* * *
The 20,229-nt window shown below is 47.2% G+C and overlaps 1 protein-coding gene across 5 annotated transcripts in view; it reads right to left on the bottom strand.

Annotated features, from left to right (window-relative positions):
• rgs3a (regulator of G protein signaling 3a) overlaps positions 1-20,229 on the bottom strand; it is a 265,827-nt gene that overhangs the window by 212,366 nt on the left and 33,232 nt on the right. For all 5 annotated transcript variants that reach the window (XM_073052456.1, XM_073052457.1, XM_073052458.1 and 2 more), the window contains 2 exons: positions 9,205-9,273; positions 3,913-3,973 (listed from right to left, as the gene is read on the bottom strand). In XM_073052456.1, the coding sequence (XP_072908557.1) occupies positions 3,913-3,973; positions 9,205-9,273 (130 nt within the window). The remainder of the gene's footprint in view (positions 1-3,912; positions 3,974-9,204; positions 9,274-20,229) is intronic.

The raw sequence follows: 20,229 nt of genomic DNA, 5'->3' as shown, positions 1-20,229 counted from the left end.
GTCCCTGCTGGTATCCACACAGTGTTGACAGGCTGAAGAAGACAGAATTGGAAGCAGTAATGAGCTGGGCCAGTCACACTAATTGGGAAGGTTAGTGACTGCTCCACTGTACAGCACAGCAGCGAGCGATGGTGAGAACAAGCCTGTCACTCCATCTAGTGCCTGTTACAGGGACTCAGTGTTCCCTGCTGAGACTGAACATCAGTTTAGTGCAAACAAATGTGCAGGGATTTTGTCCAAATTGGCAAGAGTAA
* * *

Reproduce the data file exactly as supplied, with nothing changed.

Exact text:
The 20,229-nt window shown below is 47.2% G+C and overlaps 1 protein-coding gene across 5 annotated transcripts in view; it reads right to left on the bottom strand.

Annotated features, from left to right (window-relative positions):
• rgs3a (regulator of G protein signaling 3a) overlaps positions 1-20,229 on the bottom strand; it is a 265,827-nt gene that overhangs the window by 212,366 nt on the left and 33,232 nt on the right. For all 5 annotated transcript variants that reach the window (XM_073052456.1, XM_073052457.1, XM_073052458.1 and 2 more), the window contains 2 exons: positions 9,205-9,273; positions 3,913-3,973 (listed from right to left, as the gene is read on the bottom strand). In XM_073052456.1, the coding sequence (XP_072908557.1) occupies positions 3,913-3,973; positions 9,205-9,273 (130 nt within the window). The remainder of the gene's footprint in view (positions 1-3,912; positions 3,974-9,204; positions 9,274-20,229) is intronic.

The raw sequence follows: 20,229 nt of genomic DNA, 5'->3' as shown, positions 1-20,229 counted from the left end.
GTCCCTGCTGGTATCCACACAGTGTTGACAGGCTGAAGAAGACAGAATTGGAAGCAGTAATGAGCTGGGCCAGTCACACTAATTGGGAAGGTTAGTGACTGCTCCACTGTACAGCACAGCAGCGAGCGATGGTGAGAACAAGCCTGTCACTCCATCTAGTGCCTGTTACAGGGACTCAGTGTTCCCTGCTGAGACTGAACATCAGTTTAGTGCAAACAAATGTGCAGGGATTTTGTCCAAATTGGCAAGAGTAA